(iii)       in the case of products subject to excise duty, where the excise duty on the intra-Community acquisition is chargeable, pursuant to Directive [92/12, as amended by Directive 2004/106], within the territory of the Member State, a taxable person, or a non-taxable legal person, whose other acquisitions are not subject to VAT pursuant to Article 3(1).

...

3.      “Products subject to excise duty” shall mean energy products, alcohol and alcoholic beverages and manufactured tobacco, as defined by current [EU] legislation, but not gas supplied through the natural gas distribution system or electricity.’

5        Article 3(1) and (2) of the VAT Directive provides:

‘1.      By way of derogation from Article 2(1)(b)(i), the following transactions shall not be subject to VAT:

(a)      the intra-Community acquisition of goods by a taxable person or a non-taxable legal person, where the supply of such goods within the territory of the Member State of acquisition would be exempt pursuant to Articles 148 and 151;

(b)      the intra-Community acquisition of goods, other than those referred to in point (a) and Article 4, and other than new means of transport or products subject to excise duty, by a taxable person for the purposes of his agricultural, forestry or fisheries business subject to the common flat-rate scheme for farmers, or by a taxable person who carries out only supplies of goods or services in respect of which VAT is not deductible, or by a non-taxable legal person.

2.      Point (b) of paragraph 1 shall apply only if the following conditions are met:

(a)      during the current calendar year, the total value of intra-Community acquisitions of goods does not exceed a threshold which the Member States shall determine but which may not be less than EUR 10 000 or the equivalent in national currency;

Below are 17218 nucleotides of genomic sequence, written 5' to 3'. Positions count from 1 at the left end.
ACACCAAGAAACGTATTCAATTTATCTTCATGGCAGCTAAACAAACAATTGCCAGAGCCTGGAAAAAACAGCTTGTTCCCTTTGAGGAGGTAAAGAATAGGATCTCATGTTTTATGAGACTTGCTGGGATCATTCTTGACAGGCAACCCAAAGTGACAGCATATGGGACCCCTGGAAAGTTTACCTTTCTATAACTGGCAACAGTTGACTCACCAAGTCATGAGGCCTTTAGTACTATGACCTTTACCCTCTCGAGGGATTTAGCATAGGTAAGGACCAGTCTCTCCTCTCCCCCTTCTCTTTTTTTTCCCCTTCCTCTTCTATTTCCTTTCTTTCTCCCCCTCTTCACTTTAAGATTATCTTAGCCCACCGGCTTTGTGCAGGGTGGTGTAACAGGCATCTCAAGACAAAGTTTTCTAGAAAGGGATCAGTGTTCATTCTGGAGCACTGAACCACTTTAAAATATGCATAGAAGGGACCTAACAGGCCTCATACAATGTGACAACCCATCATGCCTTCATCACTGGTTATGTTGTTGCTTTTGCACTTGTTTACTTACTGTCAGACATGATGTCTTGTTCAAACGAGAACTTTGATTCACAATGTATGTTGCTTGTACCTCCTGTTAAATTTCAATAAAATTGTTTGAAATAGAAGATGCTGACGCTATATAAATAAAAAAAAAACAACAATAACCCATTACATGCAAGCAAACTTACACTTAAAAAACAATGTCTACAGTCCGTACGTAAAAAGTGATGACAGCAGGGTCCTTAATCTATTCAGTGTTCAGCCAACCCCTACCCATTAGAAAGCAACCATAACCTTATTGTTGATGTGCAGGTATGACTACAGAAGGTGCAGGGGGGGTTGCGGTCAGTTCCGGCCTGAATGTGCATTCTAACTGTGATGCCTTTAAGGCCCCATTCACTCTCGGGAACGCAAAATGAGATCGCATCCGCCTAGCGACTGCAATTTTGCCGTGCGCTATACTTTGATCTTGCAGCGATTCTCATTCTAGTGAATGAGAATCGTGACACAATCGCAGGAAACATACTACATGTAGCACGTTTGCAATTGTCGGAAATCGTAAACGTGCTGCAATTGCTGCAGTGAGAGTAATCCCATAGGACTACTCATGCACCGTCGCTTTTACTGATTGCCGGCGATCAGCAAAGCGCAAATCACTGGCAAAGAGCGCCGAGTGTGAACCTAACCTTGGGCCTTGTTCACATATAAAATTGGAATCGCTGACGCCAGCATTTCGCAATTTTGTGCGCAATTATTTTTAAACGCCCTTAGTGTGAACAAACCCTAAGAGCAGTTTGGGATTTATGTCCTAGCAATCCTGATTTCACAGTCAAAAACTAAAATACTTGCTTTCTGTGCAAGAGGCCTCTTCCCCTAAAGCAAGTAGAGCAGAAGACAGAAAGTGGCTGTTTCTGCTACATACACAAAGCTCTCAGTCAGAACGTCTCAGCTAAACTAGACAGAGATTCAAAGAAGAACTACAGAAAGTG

(b)      during the previous calendar year, the total value of intra-Community acquisitions of goods did not exceed the threshold provided for in point (a).

The threshold which serves as the reference shall consist of the total value, exclusive of VAT due or paid in the Member State in which dispatch or transport of the goods began, of the intra-Community acquisitions of goods as referred to under point (b) of paragraph 1.’

6        The first paragraph of Article 20 of that directive reads as follows:

‘“Intra-Community acquisition of goods” shall mean the acquisition of the right to dispose as owner of movable tangible property dispatched or transported to the person acquiring the goods, by or on behalf of the vendor or the person acquiring the goods, in a Member State other than that in which dispatch or transport of the goods began.’

7        Article 138 of that directive provides:

‘1.      Member States shall exempt the supply of goods dispatched or transported to a destination outside their respective territory but within the [European Union], by or on behalf of the vendor or the person acquiring the goods, for another taxable person, or for a non-taxable legal person acting as such in a Member State other than that in which dispatch or transport of the goods began.

2.      In addition to the supply of goods referred to in paragraph 1, Member States shall exempt the following transactions:

...

(b)      the supply of products subject to excise duty, dispatched or transported to a destination outside their respective territory but within the [European Union], to the customer, by or on behalf of the vendor or the customer, for taxable persons, or non-taxable legal persons, whose intra-Community acquisitions of goods other than products subject to excise duty are not subject to VAT pursuant to Article 3(1), where those products have been dispatched or transported in accordance with Article 7(4) and (5) or Article 16 of Directive [92/12, as amended by Directive 2004/106];